The Public/Private Disconnect
What takes up 10% of my weekly paycheck? Family health care, that’s what. And that’s just my share. My employer kicks in some, too.
Like so many other employees of small businesses, my company had to health-plan shop again this year to find a way of keeping costs down. In our case, the health care costs went up, just not as much as they would have if we hadn’t switched plans. So now, like so many others, I take home a little less than I used to. That’s just the way it is.
I’m not alone. You see, in the private sector, yearly reassessment of benefits is the norm. There’s no locking in with contracts, no long term “promises.” Be flexible or be out of business. Right now, tens of thousands of Rhode Islanders who work in the private sector are taking the hits, sucking it up and living with a little less. In many cases, it is necessary that employees recognize that they can either make a little sacrifice or say goodbye to their job or that of some of their co-workers and friends. I know of a few cases where people have taken pay cuts to stay employed. Or companies that have instituted mandatory furloughs to keep their doors open and avoid further layoffs. Imagine that? That’s the simple reality in today’s economy.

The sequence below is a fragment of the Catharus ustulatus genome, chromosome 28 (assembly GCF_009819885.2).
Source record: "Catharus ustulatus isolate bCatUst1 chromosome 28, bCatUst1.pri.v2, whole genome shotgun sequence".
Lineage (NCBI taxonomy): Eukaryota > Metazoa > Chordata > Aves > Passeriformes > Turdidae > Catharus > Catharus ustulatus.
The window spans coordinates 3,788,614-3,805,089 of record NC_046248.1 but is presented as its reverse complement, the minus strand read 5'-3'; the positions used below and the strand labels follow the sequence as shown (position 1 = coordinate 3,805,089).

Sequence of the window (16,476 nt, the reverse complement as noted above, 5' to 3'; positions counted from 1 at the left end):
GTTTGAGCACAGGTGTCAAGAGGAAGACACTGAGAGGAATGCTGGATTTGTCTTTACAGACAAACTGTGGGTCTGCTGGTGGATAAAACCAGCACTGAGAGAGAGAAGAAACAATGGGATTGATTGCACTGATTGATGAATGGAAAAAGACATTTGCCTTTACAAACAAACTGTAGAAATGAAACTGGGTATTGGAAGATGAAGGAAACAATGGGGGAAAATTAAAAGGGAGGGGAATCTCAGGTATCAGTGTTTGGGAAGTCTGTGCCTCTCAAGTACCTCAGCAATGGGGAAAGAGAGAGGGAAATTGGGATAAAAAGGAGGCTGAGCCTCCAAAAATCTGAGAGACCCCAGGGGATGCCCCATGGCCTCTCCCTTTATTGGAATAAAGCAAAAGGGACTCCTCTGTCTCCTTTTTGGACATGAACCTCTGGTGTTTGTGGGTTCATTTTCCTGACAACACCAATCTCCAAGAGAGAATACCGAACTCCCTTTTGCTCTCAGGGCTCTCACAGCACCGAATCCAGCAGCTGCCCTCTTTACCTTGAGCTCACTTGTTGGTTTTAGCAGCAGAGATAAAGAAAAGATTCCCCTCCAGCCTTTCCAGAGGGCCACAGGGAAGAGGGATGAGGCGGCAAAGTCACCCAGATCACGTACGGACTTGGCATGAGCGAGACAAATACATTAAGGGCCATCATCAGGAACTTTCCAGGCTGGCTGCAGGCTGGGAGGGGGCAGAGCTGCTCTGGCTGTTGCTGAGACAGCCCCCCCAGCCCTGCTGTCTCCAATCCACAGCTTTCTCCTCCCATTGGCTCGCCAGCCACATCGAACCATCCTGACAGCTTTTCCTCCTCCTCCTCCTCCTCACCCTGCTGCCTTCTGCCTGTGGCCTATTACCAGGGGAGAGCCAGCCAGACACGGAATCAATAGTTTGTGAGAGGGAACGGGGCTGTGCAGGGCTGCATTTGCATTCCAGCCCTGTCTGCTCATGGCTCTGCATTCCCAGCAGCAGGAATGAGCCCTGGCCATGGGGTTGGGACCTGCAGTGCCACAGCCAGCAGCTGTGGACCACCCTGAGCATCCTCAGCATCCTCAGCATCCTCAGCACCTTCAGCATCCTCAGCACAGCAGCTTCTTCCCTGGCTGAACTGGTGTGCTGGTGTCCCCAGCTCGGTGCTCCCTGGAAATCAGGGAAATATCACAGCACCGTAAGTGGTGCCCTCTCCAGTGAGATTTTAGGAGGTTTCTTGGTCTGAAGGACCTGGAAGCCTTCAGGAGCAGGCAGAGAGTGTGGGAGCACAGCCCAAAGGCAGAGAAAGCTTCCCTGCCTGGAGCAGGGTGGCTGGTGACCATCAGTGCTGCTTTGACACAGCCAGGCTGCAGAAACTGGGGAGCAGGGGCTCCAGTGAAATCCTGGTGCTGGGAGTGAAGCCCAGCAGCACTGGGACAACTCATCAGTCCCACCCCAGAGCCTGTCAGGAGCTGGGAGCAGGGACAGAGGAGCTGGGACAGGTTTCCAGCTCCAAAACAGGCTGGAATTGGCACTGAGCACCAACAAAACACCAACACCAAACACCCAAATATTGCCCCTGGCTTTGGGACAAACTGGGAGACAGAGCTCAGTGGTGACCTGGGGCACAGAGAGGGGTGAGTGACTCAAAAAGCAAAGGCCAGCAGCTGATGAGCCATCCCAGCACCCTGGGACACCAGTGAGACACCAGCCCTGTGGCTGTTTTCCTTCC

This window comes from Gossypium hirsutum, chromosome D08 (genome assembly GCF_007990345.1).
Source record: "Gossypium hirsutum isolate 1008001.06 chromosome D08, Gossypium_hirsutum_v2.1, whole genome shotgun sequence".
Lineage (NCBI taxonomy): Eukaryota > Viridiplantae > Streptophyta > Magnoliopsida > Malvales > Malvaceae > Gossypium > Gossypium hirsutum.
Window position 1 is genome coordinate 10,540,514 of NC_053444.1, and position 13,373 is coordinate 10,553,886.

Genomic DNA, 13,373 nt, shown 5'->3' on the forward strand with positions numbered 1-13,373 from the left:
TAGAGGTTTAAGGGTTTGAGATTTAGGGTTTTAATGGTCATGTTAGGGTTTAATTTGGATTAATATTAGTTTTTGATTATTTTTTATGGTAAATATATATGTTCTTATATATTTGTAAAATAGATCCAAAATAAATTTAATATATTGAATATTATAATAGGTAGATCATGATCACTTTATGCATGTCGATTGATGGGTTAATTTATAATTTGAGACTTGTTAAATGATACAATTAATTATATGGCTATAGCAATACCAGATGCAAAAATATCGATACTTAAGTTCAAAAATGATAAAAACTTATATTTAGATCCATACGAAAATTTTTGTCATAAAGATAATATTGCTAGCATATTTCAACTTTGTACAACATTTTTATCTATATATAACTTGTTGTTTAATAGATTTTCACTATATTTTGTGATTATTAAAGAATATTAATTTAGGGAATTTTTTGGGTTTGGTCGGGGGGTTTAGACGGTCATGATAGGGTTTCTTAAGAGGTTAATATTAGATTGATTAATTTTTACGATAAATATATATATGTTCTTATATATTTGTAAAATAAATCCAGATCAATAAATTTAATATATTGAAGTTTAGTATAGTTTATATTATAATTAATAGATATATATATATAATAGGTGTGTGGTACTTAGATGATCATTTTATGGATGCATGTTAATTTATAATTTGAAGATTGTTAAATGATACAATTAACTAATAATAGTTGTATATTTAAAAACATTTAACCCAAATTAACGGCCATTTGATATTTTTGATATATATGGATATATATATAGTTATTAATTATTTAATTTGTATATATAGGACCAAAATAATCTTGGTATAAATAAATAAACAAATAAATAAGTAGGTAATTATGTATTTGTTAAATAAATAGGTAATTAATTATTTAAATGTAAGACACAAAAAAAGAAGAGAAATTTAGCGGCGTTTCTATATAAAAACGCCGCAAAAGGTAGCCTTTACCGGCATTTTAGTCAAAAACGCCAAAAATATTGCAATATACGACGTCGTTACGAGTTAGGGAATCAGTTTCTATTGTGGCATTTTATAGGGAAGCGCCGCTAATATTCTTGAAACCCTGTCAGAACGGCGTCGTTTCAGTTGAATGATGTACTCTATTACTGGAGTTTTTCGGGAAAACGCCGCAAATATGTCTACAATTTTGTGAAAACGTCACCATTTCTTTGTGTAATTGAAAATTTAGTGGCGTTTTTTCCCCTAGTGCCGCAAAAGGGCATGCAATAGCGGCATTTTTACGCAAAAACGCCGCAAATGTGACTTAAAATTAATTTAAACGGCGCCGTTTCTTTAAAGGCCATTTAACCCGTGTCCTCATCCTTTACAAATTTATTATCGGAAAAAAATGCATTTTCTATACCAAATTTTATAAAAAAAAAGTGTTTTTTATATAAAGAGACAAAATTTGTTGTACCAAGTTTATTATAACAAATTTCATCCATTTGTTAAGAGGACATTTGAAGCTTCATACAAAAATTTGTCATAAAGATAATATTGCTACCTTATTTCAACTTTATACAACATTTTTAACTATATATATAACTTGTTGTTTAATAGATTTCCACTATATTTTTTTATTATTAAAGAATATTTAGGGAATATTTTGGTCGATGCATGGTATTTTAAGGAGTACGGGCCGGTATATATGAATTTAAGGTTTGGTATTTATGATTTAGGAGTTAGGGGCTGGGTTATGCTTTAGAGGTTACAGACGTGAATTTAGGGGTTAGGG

This is why the compassion meter is just about pegged at “0” when we hear public employees complaining about deals “made in good faith” being broken because they may have to endure reductions in their generous benefit packages or increases in their relatively minuscule co-pays and co-shares. There is no money. And politicians, wisely, are reticent to go to taxpayers asking for more. Everyone else is making sacrifices, now it’s their turn.
Small-business owners and their employees are used to cinching their belts and spreading the hardship amongst themselves. That way, hopefully, we can help keep more people employed. Making a little less is better than none at all. The question we keep asking is, how come the public sector isn’t willing to do the same for their “brothers and sisters” or the communities they serve?